Marsha Delaney: Posted on Tuesday, July 24, 2012 10:49 AM
|I know, at times, I come off all high and mighty with my gluten-free, “insights and knowledge”, but the sad truth is, there are days when I feel like I just can’t get a handle on this whole gluten-free world.
Take the last couple of weeks, for example. I feel as though I’ve been an utter failure with keeping my children gluten-free. It’s not that I’m giving them gluten; they’re taking it all by themselves…knowingly.
This all started several weeks ago. We accidentally gave my son something that was, from a gluten-free standpoint, questionable. The ingredients all sounded okay except for the listing of, “natural ingredients.” (We wouldn’t take that chance with our oldest daughter, but sometimes we do with our son since he doesn’t get sick if he accidentally ingests something with gluten in it.) It was a mistake. At that time and since, a trigger was set in his brain that causes him to crave, seek out and acquire anything gluten. It works like a drug in his system. He’s become, for the lack of a better description, a gluten junkie.
I’ve come into the kitchen at 2:00 in the morning, to find him sitting on top of the refrigerator, nabbing cookies, candy, or whatever gluten-free items he can get a hold of, shoving them into his mouth before I can snatch them away. We thought we were being responsible parents by keeping these items out of his reach. Honestly, we can’t go any higher. That’s the highest cupboard in the house. The only thing left to do is to actually put a padlock on the cupboards, but I cannot live in a house where we have to padlock the cupboards. It sounds too militant (although I am beginning to consider it at this point).
I’ve made his bed and have found half-eaten loaves of whole wheat sandwich bread tucked underneath his covers, shoved under his mattress or hidden in his closet. We’re not talking nice, wonderful bread, either. We’re talking cheap, crappy, discount-store sandwich bread that my husband buys for the little sandwiches he makes for his lunch every morning.
I know, you’re probably saying, don’t keep any of that stuff in the house. I would be happy to do away with it all, but my husband, their father, is not gluten-free. He does well with eating everything that I make, but we both think he should be allowed his one little sandwich that he takes to work with him daily. He’s already limited. I don’t want to deprive him of his right to eat, either.
Because my little gluten junkie continues to get just enough of his drug to keep him hooked and wanting more, his behavior continues to be atrocious.
Drama has returned to our lives. One moment he’ll be my sweet, normal little boy, then the next, he’ll turn into a raging little beast. The other morning I was getting ready to leave for the bakery to prepare for the farmers market. It was 3:30 in the morning. Naturally, it’s best to keep everyone asleep in the house while I sneak out, particularly my two-year-old. Well, when I got out of the shower, my son was up watching TV. It was surprising to me that he was up so early. It was usually an exhausting exercise just getting him out of bed before 10:00am during the summer holidays. I went with it. Okay, here’s your breakfast, watch some cartoons, yada, yada, yada. About fifteen minutes later he started saying, “There’s nothing to do. There’s nothing to do.” I went through the list with him of the things there were to do, but it didn’t matter one bit. He’d started a chant, a mantra of sorts. He wouldn’t stop repeating it. The problem was, it was annoying enough on its own, but he kept increasing his volume. By the time I walked out the door, he was screaming, “There’s nothing to do! There’s nothing to do!” There was only one thing I could do: leave and hope my husband could deal with him more calmly than I could right then. I had to get to work.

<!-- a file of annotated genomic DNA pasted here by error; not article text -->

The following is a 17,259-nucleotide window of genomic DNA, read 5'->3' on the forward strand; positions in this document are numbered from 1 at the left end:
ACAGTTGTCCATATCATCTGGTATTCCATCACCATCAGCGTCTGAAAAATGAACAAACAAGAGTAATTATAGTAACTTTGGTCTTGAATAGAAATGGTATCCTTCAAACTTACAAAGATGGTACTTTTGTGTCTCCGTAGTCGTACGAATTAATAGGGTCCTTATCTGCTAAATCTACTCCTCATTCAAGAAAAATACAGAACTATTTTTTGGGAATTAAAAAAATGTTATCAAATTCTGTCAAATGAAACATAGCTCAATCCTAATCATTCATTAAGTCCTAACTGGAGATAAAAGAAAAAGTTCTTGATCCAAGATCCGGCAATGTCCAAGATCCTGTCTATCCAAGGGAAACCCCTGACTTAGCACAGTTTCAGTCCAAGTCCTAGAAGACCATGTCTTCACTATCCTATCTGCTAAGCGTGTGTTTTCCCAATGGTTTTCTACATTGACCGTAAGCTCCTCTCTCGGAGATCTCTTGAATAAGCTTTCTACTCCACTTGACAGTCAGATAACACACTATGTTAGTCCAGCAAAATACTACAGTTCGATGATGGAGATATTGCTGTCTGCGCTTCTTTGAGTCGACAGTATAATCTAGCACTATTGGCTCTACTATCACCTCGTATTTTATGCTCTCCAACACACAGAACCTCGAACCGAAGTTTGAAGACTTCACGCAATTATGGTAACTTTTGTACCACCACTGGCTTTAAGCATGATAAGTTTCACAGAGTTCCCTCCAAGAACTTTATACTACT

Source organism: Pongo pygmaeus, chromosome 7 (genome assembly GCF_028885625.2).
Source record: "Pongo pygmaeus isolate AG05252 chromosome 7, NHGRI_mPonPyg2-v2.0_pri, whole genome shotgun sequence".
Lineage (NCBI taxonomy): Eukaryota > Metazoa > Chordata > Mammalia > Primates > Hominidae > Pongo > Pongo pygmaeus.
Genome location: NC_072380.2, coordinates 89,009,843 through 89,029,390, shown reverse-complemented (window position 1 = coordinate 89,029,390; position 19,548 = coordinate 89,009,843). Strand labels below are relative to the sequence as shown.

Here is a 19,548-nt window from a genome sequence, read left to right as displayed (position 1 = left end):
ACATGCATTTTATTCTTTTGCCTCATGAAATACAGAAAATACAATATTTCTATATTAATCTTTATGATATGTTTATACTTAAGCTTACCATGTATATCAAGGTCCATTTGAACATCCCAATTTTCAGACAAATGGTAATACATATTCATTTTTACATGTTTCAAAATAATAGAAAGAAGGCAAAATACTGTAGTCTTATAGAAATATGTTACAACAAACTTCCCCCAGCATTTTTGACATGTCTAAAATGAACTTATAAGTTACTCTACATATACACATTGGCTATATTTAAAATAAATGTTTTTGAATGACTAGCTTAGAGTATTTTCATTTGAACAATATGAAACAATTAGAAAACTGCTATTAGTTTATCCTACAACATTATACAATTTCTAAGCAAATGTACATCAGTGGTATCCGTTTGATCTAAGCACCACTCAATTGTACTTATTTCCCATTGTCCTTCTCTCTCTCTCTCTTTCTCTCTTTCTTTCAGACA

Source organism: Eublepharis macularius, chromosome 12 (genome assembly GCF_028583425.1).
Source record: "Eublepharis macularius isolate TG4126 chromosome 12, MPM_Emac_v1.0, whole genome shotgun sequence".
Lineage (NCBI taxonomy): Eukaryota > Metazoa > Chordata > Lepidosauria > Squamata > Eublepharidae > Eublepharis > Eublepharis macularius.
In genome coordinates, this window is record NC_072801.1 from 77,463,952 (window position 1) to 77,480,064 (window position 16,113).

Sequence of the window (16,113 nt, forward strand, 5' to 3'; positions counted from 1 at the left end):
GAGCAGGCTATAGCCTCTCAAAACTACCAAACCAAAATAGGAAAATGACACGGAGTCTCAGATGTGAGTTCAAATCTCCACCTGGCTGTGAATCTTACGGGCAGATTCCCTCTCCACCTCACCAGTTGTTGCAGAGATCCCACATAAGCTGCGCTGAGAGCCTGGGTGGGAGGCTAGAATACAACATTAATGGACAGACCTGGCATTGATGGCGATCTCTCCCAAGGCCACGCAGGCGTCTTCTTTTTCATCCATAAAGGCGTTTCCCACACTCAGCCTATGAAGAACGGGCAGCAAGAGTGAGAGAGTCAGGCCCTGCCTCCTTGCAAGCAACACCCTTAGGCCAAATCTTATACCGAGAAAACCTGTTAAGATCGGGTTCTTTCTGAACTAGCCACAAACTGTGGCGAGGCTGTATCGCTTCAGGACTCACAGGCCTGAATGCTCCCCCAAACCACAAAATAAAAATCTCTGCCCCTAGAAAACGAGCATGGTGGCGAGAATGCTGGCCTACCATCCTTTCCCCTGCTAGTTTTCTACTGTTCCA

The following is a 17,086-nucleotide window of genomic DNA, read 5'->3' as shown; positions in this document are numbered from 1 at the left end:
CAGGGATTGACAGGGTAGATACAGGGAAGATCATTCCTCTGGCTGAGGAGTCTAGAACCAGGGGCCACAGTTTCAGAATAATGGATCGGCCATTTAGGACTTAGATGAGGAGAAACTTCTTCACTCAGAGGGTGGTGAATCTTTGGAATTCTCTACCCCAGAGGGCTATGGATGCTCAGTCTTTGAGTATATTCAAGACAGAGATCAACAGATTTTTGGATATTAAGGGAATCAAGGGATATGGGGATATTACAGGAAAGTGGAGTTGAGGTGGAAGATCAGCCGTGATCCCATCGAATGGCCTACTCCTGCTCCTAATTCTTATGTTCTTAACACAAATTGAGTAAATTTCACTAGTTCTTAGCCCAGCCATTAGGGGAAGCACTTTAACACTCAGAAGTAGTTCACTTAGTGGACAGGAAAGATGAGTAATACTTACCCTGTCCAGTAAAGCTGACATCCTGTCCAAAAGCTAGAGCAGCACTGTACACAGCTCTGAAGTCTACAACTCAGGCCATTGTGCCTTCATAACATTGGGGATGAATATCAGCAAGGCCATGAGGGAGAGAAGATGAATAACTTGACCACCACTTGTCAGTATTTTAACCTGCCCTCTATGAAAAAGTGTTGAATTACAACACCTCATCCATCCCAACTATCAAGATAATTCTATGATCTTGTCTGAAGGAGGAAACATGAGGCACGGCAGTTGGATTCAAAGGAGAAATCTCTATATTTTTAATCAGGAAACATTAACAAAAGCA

This little annoyance was nothing compared to some of the tantrums I’ve found myself dealing with lately. One of them was over dessert that he’d lost (by behaving badly that day). He thought it a terrible injustice that we were depriving him of dessert. So what did he do? He lost it. He started screaming and hitting. I put him in his room on a time-out. When I closed the door, he then threw everything he could get his hands on against his door. I tried to ignore the disaster that was going on inside his bedroom. He even broke his bed and knocked down one of his free-standing shelves. Then he began hitting his door with his guitar. I couldn’t ignore him. I went inside and threatened him. It didn’t help. He hit me repeatedly. I held his arms, so he kicked me. I had to pin him on his stomach on his bed just to keep from getting beaten by my seven-year-old. As soon as I let him up, he began again. At one point, out of total frustration, I held him upside down by his feet. Where was I going with this? I had no idea. I just wanted to keep him from hitting and kicking me. In the end, I felt like a terrible failure as a parent.
I still do, as he just walked in here, sat down across from me and started saying, “There’s nothing to do. There’s nothing to do.” Here we go again……
As for my daughter with celiac, she’s convinced herself that the Irish chocolates that were brought over for us by my in-laws are gluten-free. I’m not convinced. She’s broken out in the worst eczema she’s had since before her diagnosis. The fact is, I’ve never seen it this bad. It’s everywhere. The chocolates: they’re gone. I hope her eczema goes now as well.
Wish me luck! I need it.